Several things jump out right away. First, server applications make vastly greater use of threads and I/O, while client applications make greatest use of code compilation (just-in-time compilation, or JIT.) This makes sense because the role of servers is usually to perform many different tasks for many different clients (many threads), and to send back the result of these tasks (lots of I/O) while clients tend to do a lot of graphics-intensive work (lots of drawing and computation.)

Java Virtual Machines designed in the early days of Java, including the Sun Classic JVM, HotSpot, and HotSpot derivatives like the IBM JVM, were designed with a client focus. HotSpot, as its name implied, was the first JVM to focus on code compilation by detecting "hot spots," or sections of code that run often, and compile these sections on the fly - just-in-time compilation. In 1999, students from the prestigious Royal Institute of Technology in Sweden attended a session on JVMs at JavaOne in San Francisco. Joakim Dalhstedt remembers his "Eureka" moment: "As we were listening to the talk, I thought to myself: this is all for the client - what if we were to design a JVM really optimized for the server?"

Appeal Virtual Machines AB was born shortly thereafter and in 1999, JRockit 1.0 came out. In 2001, BEA Systems hired the entire Swedish team and acquired JRockit. In a constant effort to ensure the broadest possible customer choice of platforms, BEA teamed up with Intel to make certain that a truly world-class JVM would be available for customers to use with Intel architecture servers.

From the very beginning BEA WebLogic JRockit incorporated unique technology features for optimized server performance, such as multiple garbage collection mechanisms.

Different applications use memory in different ways. Because Java shifts the burden of memory management from the developer to the JVM, it is important that the JVM be as intelligent as possible about how to manage memory. One application for example may create lots of short-lived objects, while another may create mostly large, long-lived structures. One application may require 100 MB of heap while another requires 2 GB or even more. For JVM buffs, BEA WebLogic JRockit supports:

  • Generational garbage collection
  • Concurrent garbage collection
  • Parallel garbage collection
Concurrent garbage collection is particularly exciting because it allows Java applications that can run without any pauses whatsoever.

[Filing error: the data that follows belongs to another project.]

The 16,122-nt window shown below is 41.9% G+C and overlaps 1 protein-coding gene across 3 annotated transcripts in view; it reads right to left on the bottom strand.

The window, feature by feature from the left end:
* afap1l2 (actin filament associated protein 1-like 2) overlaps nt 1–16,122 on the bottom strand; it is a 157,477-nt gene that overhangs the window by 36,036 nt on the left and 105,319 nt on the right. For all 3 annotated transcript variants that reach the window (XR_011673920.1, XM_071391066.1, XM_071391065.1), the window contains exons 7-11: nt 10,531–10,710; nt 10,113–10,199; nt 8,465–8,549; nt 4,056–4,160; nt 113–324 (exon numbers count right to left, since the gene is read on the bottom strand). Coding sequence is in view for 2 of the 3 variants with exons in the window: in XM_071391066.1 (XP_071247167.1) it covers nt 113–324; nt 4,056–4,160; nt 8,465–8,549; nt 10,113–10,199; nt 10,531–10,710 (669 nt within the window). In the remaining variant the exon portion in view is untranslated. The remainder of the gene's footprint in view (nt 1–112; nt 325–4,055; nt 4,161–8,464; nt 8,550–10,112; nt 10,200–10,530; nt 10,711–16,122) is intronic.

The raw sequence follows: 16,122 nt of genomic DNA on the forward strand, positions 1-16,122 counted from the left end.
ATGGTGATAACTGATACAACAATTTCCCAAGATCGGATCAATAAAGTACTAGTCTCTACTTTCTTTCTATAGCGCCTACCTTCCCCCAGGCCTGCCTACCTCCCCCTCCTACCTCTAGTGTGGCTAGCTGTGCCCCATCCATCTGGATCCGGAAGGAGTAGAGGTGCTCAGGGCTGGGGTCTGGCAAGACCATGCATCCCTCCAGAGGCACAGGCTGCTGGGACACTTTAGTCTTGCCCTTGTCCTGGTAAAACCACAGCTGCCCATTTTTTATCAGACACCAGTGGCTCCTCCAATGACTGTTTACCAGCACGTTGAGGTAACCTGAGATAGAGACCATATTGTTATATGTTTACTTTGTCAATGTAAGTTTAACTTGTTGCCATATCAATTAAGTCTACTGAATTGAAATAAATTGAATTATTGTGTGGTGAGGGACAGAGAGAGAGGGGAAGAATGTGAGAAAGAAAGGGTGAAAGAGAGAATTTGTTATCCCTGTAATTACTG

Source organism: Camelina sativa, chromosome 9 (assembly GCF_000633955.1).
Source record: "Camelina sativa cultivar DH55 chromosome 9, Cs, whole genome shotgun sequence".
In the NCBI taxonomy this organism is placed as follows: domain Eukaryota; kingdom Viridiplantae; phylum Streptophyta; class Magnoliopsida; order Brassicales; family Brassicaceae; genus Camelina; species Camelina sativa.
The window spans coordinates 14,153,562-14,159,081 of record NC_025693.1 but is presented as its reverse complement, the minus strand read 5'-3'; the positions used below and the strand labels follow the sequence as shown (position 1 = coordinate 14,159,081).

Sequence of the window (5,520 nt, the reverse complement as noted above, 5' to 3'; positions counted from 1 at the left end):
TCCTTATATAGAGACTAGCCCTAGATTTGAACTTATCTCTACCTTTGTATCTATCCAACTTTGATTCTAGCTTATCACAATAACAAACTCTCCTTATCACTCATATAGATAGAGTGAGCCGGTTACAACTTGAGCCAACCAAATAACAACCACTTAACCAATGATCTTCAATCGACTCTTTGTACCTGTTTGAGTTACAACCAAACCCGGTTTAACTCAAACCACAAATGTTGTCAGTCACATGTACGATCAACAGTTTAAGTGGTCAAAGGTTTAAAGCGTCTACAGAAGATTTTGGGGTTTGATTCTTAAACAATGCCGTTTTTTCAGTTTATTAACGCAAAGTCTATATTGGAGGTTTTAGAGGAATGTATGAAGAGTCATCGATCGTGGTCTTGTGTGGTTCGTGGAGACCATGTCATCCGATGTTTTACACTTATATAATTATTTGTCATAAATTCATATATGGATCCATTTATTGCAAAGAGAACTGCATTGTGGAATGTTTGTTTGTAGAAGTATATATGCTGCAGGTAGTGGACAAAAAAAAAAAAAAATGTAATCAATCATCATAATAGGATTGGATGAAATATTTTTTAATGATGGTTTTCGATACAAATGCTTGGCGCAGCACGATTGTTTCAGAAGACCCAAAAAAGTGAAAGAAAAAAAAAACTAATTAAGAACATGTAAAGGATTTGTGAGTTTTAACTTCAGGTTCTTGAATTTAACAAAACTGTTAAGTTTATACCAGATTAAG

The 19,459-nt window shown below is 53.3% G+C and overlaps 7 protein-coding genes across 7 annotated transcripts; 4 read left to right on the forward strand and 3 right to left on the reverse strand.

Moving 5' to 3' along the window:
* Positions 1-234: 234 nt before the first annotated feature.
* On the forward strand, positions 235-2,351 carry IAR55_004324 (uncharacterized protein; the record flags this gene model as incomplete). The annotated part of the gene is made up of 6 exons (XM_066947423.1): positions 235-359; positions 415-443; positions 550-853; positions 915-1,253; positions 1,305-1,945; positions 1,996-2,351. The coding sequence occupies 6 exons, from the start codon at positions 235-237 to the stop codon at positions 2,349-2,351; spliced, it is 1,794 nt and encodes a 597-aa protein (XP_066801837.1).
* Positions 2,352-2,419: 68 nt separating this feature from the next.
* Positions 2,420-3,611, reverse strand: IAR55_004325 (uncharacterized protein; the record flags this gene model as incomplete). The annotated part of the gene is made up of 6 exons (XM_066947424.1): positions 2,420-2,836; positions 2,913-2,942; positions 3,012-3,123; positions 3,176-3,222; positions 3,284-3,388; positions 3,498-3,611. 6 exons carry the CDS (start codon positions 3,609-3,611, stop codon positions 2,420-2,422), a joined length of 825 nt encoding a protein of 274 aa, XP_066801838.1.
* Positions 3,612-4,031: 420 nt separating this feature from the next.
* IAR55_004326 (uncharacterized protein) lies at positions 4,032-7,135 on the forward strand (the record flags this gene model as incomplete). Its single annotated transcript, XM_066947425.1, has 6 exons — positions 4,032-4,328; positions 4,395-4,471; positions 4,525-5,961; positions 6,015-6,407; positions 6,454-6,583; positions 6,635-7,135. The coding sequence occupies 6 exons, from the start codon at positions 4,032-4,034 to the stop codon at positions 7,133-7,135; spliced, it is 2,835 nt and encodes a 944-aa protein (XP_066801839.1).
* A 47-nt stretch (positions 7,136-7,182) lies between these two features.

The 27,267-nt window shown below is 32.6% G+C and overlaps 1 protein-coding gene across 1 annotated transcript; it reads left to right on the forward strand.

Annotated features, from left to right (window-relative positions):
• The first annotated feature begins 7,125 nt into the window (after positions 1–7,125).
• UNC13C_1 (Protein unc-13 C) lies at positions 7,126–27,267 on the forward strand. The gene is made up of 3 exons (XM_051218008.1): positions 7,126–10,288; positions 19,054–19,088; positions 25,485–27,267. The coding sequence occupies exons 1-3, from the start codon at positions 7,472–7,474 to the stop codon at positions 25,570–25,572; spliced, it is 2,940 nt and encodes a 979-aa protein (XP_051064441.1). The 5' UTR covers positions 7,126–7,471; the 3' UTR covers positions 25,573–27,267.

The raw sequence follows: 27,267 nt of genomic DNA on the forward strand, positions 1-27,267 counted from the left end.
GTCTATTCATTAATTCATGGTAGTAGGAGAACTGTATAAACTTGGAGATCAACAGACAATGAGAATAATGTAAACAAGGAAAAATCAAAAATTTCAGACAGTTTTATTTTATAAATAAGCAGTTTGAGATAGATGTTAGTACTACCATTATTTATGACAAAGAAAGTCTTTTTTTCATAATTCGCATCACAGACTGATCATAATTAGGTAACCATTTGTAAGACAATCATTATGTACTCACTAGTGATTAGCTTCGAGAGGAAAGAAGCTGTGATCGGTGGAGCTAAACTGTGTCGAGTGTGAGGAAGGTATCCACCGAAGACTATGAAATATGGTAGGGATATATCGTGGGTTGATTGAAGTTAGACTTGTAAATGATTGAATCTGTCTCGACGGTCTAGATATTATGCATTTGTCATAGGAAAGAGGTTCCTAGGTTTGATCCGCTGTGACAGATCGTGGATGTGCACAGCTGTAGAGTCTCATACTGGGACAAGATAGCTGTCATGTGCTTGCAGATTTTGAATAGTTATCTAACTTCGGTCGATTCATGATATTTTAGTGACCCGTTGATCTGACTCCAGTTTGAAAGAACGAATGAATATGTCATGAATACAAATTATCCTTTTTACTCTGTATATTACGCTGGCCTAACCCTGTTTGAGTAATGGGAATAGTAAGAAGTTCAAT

JRockit also takes adaptivity further than most other JVMs. For example, based on how often a particular section of code is used it will spend more or less time optimizing it, thereby spending compiler cycles more effectively. Another area where the JRockit team is hard at work is GC adaptivity. Today the type of garbage collection must be determined manually, through the usual process of application performance testing. The JRockit engineers are currently hard at work on a mechanism that will automatically determine which garbage collection scheme is optimal and set it without user intervention.

Management, Management, Management
One of the ongoing frustrations of developers and IT operations personnel alike has been the black-box nature of JVMs up to now. WebLogic JRockit goes a long way toward addressing some of these grievances. The BEA WebLogic JRockit Management Console lets users find out a wealth of information about what goes on in the JVM, such as detailed memory and thread usage information. In addition, the user can configure the JVM to send warnings when suspicious or critical conditions are reached, all entirely configurable. Most important, this monitoring capability comes basically free of charge.

When the user turns off metrics collection, there is virtually no overhead. And to make it all even easier, the console is able to manage multiple JVMs at the same time.

One of the shortcomings - overcome in the most recent version of BEA WebLogic JRockit, 8.1 - is the lack of support for JVMPI, the standard profiling interface for JVMs.

Fastest JVM Anywhere
JRockit is not only exceptionally well architected, robust, and manageable, it is also the fastest JVM available in the lab as well as in the field. BEA WebLogic JRockit consistently received the highest marks in industry-standard benchmarks such as SpecJBB and SpecJVM, as well as more specialized benchmarks such as SPECjappserver. That success, says Arvind Jain, product manager for WebLogic JRockit, translates into real TCO gains: "In today's budget-constrained IT environments, customers are not only placing a high value on raw performance but also price-performance."

Customers seem to agree. At BEA's eWorld user conference in February 2003, Bank of New York presented their most recent efforts to test their existing infrastructure on JRockit and Intel-based servers. They found dramatic cost savings, on the order of 70% in some cases.

The moral of the story is that while some of the most exciting developments, like XML, EJBs, and Web services happen at the top of the stack, some of the most important ones happen deep down, in the JVM.

JRockit is available at www.jrockit.com.

More Stories By Benjamin Renaud

Benjamin Renaud is a strategist in the Office of the CTO at BEA. In that role he helps set BEA's technical vision and guide its execution. He came to BEA via the acquisition of WebLogic, where he was a pioneer in Java and Web application server technology. Prior to joining WebLogic, Benjamin worked on the original Java team for Sun Microsystems, where he helped create Java 1.0, 1.1 and 1.2.

Reproduced with permission from BEA Systems